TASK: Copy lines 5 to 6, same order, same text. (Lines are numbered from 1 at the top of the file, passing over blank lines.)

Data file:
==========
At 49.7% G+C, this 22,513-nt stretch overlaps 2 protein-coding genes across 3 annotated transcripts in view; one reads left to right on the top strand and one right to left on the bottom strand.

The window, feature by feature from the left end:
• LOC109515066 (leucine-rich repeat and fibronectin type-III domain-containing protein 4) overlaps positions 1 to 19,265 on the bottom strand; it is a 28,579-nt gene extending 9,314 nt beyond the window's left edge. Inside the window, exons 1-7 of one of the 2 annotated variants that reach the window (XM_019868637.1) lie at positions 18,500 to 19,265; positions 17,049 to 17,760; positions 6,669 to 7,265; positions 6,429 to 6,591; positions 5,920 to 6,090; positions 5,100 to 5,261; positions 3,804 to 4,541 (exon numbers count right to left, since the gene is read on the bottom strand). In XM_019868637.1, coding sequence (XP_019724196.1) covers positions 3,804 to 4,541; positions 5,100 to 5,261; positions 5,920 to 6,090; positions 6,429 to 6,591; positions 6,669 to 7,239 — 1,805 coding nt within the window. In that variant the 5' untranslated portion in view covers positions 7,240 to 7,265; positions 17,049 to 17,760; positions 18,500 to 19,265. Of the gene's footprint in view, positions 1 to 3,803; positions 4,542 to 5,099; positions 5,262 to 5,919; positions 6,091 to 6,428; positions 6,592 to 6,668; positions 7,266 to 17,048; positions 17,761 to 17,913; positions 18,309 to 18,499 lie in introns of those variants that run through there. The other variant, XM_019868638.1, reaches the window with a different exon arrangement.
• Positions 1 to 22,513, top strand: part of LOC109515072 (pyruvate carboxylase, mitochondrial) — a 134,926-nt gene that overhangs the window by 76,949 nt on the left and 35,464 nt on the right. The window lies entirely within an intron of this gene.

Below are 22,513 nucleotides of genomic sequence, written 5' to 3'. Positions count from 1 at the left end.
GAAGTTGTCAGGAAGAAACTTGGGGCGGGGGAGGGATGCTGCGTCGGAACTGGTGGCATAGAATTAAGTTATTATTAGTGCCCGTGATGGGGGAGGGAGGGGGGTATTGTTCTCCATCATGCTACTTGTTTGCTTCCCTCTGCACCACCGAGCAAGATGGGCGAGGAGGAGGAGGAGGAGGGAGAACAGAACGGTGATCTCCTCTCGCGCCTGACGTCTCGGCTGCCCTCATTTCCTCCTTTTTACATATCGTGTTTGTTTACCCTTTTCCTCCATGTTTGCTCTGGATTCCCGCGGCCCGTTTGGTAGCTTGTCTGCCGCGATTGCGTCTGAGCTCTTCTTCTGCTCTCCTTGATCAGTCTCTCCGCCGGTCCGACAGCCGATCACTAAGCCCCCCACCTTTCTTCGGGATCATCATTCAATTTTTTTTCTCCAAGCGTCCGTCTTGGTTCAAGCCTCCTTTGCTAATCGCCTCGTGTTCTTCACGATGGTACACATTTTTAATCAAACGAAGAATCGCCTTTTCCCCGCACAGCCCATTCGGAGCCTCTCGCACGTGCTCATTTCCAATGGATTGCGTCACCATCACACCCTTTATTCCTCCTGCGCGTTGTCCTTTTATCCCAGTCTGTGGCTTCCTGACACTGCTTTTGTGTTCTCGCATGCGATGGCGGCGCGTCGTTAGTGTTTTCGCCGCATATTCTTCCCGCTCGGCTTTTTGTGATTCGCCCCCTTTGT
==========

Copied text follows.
Below are 22,513 nucleotides of genomic sequence, written 5' to 3'. Positions count from 1 at the left end.
GAAGTTGTCAGGAAGAAACTTGGGGCGGGGGAGGGATGCTGCGTCGGAACTGGTGGCATAGAATTAAGTTATTATTAGTGCCCGTGATGGGGGAGGGAGGGGGGTATTGTTCTCCATCATGCTACTTGTTTGCTTCCCTCTGCACCACCGAGCAAGATGGGCGAGGAGGAGGAGGAGGAGGGAGAACAGAACGGTGATCTCCTCTCGCGCCTGACGTCTCGGCTGCCCTCATTTCCTCCTTTTTACATATCGTGTTTGTTTACCCTTTTCCTCCATGTTTGCTCTGGATTCCCGCGGCCCGTTTGGTAGCTTGTCTGCCGCGATTGCGTCTGAGCTCTTCTTCTGCTCTCCTTGATCAGTCTCTCCGCCGGTCCGACAGCCGATCACTAAGCCCCCCACCTTTCTTCGGGATCATCATTCAATTTTTTTTCTCCAAGCGTCCGTCTTGGTTCAAGCCTCCTTTGCTAATCGCCTCGTGTTCTTCACGATGGTACACATTTTTAATCAAACGAAGAATCGCCTTTTCCCCGCACAGCCCATTCGGAGCCTCTCGCACGTGCTCATTTCCAATGGATTGCGTCACCATCACACCCTTTATTCCTCCTGCGCGTTGTCCTTTTATCCCAGTCTGTGGCTTCCTGACACTGCTTTTGTGTTCTCGCATGCGATGGCGGCGCGTCGTTAGTGTTTTCGCCGCATATTCTTCCCGCTCGGCTTTTTGTGATTCGCCCCCTTTGT